I’ve put pretty much everything about what Scandaroona is and why I decided to do it and what you can expect from it under the lovely WordPress tabs you can see above this post (take a look at “About Scandaroona” if you’re interested), but this post marks its official launch and so I thought I should say a couple of things. To start with, I’m Libby. I’m a student and I like writing, and I just got back from an amazing trip across Ireland. (Maybe more about that later. There are some seriously amazing stories across the pond —  banshees and selkies and little men with magic hats that live under rolling green hills.)

Anyway, I’ve been planning Scandaroona since February 2012, and here are a few things that have happened since then…


This book and I got better acquainted. We’re on pretty good terms now, although stories like “The Willful Child” and “The Shroud” tend to sour our relationship a little.


Found, read, remembered reading, skimmed through, was inspired by, or vowed to read (respectively) this lot. And then amassed them into a giant beautiful stack.


Spent a lot of time here.

ImageAnd a lot of time doing this.


And some scribbling here, too.


And did some doodling and laughed at myself. (You’re allowed to laugh at me, too.) Have enlisted my brilliant artist sister and possibly others to do some drawings in future.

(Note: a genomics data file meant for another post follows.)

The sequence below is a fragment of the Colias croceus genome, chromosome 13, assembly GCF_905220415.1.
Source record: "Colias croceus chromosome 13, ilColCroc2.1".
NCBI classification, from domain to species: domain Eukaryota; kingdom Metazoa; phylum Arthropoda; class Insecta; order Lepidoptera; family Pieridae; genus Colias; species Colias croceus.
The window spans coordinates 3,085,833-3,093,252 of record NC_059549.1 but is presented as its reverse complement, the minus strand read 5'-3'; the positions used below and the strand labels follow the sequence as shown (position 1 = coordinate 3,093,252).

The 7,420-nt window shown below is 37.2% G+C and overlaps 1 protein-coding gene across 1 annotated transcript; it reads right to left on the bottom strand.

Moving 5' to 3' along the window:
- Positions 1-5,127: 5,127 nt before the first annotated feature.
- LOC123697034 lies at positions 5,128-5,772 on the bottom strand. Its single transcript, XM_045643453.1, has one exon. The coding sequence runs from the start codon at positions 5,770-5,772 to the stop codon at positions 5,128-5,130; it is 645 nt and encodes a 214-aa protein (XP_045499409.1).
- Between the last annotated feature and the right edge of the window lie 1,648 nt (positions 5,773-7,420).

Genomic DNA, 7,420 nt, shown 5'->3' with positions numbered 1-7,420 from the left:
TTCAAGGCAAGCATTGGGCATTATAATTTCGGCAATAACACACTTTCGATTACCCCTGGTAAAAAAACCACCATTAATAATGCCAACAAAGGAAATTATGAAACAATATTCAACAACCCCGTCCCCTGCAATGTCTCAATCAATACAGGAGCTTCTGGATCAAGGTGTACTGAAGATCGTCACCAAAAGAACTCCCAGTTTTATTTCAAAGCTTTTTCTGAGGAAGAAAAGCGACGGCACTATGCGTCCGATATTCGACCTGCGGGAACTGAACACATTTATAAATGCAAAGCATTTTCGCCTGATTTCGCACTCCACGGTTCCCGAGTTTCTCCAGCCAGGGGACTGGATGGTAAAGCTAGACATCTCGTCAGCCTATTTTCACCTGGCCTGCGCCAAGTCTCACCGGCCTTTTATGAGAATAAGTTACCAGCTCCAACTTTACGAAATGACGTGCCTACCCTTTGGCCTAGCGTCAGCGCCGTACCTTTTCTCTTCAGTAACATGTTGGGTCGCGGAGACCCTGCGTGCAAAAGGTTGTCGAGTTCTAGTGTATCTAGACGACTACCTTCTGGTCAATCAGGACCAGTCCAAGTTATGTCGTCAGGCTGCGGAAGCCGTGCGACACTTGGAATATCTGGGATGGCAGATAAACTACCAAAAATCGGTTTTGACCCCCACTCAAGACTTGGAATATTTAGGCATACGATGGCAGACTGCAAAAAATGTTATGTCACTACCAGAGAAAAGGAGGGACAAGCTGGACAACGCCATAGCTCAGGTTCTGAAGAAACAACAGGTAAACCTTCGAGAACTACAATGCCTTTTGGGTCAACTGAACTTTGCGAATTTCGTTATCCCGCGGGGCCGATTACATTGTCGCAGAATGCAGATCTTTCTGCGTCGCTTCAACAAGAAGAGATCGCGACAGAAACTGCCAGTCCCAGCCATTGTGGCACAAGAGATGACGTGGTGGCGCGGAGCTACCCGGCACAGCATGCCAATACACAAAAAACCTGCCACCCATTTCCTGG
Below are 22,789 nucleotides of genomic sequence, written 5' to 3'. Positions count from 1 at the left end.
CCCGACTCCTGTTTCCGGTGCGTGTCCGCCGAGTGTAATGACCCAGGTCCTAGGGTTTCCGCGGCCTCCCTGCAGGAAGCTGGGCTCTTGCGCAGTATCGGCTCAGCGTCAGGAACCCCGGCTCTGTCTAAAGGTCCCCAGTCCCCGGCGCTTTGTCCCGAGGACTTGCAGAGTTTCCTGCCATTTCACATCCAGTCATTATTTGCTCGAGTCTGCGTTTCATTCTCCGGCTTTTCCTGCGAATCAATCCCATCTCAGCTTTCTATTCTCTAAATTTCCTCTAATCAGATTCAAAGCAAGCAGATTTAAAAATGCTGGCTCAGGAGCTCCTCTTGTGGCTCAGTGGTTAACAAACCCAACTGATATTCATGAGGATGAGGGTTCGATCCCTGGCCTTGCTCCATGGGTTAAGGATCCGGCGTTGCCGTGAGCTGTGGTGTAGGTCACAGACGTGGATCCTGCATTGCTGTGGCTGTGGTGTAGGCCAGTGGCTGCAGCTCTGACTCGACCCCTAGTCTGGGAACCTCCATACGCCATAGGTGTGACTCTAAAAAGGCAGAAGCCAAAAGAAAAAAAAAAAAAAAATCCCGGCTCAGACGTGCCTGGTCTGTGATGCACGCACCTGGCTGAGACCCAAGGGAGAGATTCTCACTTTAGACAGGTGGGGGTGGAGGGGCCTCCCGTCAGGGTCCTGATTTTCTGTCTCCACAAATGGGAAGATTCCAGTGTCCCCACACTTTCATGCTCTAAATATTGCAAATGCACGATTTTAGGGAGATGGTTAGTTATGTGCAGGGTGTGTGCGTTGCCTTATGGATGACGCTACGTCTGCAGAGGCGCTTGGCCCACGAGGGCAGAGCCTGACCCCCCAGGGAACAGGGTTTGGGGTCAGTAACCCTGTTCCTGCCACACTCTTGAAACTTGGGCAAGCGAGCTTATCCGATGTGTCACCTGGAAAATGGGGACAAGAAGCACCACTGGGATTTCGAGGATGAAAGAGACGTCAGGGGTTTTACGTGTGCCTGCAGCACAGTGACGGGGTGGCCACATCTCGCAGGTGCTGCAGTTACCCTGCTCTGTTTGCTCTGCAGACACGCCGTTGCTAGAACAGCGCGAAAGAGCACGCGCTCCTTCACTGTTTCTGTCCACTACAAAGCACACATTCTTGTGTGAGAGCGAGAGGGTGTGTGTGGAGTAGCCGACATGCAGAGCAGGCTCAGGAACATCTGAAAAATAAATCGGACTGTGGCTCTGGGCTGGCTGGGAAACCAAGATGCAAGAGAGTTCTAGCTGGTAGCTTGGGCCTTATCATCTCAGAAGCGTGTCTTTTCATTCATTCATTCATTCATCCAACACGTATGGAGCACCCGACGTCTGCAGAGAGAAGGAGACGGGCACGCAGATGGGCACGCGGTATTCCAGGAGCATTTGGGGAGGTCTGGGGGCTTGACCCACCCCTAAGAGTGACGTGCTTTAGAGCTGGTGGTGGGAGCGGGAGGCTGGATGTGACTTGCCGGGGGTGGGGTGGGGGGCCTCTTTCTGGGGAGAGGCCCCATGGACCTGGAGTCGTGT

So. That’s what I’ve been doing, and I’m really excited about it. If you want logistics, here they are.

First Thing.

At least until October, every other Tuesday I’m going to post a new installment of an original fairy tale. I haven’t done a ton of these before and so still feel a little bit on the learning curve, but it’s been an incredibly fun process and I’ve really enjoyed doing it. Story posts might have drawings or photos or links to cool things — there are some really amazing resources out there, far more than I thought when I first started working on Scandaroona. The best resources, of course, are other fairy tales themselves — more on that under the Second Thing…